Were one to indulge in gambling metaphors, Cavs GM David Griffin might be said to have hit the jackpot this offseason. To continue that metaphor, the Indians front office has won the Pick3 lottery 849,327 times.

Kipnis, Chisenhall, Allen, Crockett, Perez and Salazar are the full complement of Cleveland’s organizational talent currently on the roster. Cleveland has – with aplomb! – failed to draft successfully; Saturday, former 1st round pick Jeremy Guthrie took the hill against Cleveland and surrendered five runs. Guthrie is the shining success story from the early 2000s drafts.

The fact that Cleveland is near .500 at all in spite of the Beau Mills drafts and the mid-market payroll is because of its trades, and a brief trek into The Past makes very clear how. The last time Cleveland was a seller in a trade, the Diamondbacks surrendered Trevor Bauer. The last minor trade in which the Indians were a seller, they acquired Yan Gomes in exchange for a pitcher who has been DFA’d. In previous trades, Cleveland acquired Zach McAllister for half a season of Austin Kearns, and Asdrubal Cabrera and Shin-Soo Choo for half-seasons from both Ben Broussard and Eduardo Perez.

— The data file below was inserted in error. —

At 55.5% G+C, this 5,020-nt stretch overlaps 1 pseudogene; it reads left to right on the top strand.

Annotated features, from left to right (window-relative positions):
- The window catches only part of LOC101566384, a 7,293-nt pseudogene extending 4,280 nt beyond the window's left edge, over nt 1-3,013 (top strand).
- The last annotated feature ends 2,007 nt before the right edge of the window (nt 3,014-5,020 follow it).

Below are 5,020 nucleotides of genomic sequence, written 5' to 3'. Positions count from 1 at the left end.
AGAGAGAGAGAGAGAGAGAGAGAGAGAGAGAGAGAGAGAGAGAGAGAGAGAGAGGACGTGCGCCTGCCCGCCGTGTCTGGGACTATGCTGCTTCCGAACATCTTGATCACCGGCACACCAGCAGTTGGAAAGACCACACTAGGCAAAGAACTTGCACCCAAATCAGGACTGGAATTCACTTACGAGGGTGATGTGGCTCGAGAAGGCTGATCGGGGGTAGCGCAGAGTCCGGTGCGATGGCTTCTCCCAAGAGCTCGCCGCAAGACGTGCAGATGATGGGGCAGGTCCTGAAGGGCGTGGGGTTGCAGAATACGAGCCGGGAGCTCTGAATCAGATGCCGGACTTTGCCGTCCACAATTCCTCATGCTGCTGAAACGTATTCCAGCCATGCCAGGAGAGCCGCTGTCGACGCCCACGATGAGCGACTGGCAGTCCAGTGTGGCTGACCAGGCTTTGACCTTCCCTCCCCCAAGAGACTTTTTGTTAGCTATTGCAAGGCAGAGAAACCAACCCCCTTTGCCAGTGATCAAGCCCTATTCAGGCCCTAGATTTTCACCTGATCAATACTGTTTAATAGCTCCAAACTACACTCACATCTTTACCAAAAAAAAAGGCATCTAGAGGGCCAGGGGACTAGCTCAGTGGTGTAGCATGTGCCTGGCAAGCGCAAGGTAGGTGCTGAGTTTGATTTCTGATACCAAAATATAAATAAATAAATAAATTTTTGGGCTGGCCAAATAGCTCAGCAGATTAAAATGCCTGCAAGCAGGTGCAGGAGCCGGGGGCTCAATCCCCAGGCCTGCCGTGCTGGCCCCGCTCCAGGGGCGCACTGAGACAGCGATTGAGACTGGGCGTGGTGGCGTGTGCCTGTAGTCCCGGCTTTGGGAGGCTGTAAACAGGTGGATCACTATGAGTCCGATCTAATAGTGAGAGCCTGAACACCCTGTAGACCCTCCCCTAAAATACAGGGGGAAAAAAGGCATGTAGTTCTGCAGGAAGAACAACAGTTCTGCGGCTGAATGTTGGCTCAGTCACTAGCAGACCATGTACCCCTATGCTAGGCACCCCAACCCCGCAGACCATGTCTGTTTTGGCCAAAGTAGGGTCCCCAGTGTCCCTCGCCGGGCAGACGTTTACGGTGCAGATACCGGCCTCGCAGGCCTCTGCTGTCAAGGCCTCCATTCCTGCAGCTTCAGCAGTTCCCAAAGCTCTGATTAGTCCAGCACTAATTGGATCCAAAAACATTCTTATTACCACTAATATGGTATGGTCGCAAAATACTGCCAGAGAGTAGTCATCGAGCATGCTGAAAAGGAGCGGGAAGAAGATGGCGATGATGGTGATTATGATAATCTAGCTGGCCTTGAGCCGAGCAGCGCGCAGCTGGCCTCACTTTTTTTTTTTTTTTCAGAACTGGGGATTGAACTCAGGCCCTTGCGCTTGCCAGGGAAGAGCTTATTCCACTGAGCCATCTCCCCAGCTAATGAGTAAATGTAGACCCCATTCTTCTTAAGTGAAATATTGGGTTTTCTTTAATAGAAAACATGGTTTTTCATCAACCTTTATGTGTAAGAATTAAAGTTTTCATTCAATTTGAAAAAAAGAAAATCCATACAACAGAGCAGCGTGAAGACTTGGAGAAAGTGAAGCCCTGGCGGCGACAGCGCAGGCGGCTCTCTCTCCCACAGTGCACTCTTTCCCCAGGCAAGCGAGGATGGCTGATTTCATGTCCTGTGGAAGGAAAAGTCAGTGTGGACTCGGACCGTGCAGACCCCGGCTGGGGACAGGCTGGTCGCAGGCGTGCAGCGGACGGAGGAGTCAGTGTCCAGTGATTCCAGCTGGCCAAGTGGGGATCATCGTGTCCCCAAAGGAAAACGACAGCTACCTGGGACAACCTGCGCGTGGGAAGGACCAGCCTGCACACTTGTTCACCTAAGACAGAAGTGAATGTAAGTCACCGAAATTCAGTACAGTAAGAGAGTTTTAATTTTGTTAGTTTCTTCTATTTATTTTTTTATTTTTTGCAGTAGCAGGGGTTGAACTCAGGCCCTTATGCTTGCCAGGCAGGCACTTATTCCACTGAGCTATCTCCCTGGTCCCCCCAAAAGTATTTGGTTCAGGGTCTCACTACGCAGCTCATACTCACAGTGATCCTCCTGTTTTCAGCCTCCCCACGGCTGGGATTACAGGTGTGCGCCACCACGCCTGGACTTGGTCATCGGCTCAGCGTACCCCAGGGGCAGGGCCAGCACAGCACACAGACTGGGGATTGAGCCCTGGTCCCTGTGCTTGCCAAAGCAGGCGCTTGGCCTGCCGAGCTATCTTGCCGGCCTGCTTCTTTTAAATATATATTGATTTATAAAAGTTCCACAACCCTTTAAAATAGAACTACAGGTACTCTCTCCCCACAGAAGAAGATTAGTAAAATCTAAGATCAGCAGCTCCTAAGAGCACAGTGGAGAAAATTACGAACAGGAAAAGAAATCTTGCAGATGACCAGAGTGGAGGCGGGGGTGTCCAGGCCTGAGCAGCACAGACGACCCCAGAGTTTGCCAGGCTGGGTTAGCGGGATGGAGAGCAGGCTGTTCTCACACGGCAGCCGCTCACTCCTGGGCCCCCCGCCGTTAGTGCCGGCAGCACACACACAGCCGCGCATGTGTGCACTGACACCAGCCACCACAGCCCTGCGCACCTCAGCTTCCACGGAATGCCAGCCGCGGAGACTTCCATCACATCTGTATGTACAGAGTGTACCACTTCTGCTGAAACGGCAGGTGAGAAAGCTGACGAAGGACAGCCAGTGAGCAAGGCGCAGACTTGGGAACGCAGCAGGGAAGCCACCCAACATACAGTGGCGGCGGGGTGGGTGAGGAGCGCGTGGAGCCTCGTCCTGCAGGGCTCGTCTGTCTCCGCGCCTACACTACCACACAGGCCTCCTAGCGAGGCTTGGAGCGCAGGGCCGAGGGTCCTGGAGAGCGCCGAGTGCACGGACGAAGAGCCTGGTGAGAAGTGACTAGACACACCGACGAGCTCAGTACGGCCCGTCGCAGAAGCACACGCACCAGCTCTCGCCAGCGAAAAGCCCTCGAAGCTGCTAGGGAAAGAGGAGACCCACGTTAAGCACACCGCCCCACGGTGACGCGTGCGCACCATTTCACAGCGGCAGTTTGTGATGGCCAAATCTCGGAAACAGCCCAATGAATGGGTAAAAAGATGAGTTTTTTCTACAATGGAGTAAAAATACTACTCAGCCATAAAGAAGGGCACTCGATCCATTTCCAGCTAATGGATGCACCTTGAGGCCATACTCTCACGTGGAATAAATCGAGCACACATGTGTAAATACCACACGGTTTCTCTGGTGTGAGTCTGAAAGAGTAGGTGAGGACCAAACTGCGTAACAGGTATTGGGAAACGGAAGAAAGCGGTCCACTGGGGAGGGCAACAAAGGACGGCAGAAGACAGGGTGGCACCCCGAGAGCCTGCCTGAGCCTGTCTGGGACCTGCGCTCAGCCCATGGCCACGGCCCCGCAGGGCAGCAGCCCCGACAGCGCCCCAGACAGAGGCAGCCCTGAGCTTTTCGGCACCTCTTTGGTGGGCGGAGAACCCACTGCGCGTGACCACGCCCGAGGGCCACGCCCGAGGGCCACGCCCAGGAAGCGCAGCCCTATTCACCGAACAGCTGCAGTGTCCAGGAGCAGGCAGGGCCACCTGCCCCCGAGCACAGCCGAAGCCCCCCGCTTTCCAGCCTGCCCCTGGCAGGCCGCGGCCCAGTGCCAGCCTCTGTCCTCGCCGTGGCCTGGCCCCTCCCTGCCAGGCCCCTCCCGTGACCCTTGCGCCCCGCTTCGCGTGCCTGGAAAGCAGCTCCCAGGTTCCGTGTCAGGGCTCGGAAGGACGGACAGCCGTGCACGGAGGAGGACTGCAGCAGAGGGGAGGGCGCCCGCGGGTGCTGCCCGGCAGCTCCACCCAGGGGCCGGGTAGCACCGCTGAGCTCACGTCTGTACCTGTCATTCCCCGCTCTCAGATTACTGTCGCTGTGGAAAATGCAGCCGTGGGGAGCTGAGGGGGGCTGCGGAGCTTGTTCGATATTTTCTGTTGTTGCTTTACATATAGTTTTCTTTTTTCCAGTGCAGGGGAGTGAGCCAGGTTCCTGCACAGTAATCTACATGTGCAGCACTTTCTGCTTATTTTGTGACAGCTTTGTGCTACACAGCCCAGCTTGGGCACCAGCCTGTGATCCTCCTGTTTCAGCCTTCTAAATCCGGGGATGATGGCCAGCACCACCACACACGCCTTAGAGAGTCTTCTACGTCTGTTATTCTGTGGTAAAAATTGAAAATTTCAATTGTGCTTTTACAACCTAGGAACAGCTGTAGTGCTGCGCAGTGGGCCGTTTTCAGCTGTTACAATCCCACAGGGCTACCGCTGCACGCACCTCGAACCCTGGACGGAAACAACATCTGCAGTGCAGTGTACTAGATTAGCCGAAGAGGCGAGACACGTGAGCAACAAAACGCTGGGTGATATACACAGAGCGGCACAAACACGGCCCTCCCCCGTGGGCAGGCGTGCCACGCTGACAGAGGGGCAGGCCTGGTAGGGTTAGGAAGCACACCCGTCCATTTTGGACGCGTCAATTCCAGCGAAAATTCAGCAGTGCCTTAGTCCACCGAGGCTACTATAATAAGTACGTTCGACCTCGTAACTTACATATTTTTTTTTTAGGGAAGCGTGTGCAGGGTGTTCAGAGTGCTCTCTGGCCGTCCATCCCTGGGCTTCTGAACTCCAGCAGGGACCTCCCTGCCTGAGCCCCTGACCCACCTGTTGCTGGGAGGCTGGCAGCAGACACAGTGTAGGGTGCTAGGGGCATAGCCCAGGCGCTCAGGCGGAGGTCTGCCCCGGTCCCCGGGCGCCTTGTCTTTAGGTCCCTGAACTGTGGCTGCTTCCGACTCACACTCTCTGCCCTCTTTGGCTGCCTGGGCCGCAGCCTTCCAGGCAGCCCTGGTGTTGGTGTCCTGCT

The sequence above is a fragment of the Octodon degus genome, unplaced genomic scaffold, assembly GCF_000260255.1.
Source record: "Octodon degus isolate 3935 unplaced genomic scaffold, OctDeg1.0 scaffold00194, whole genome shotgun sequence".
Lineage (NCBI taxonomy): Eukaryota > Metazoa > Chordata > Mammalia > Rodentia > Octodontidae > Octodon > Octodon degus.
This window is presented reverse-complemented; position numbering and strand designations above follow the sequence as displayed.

In the upcoming days, Cleveland is reasonably likely to trade Asdrubal Cabrera; also reasonably likely is that every single major league club continues to hate Cleveland because – with shocking frequency – they extract average-to-star players in exchange for the most marginal of marginal improvements. It’s as though the Indians had acquired Kluber in exchange for half a season of Jake Westbrook.

(Jake Westbrook actually put up 1.2 WAR for the rest of 2010 season after he was traded. See, Cleveland isn’t out to screw the league!)

Cleveland is a team built on a last-minute flipping of players and on PTBNLs. If another organization used Cleveland’s preference of fringe 24-year-old AA players as a talent-evaluative mechanism, it would be without debate the most unhinged strategy in the history of the league.

At the same time, as far as clinically insane strategies go, a team could do a whole lot worse.

Are you ready to join ‘The Force?’–Brian Andrews

This Sunday, I’m going to take a long drive. I’m not going to just drive around town. I’m not going to drive across the great state of Pennsylvania, nor am I going to drive across this beautiful nation of ours, the United States of America. This Sunday, I’m going to take a drive around the world.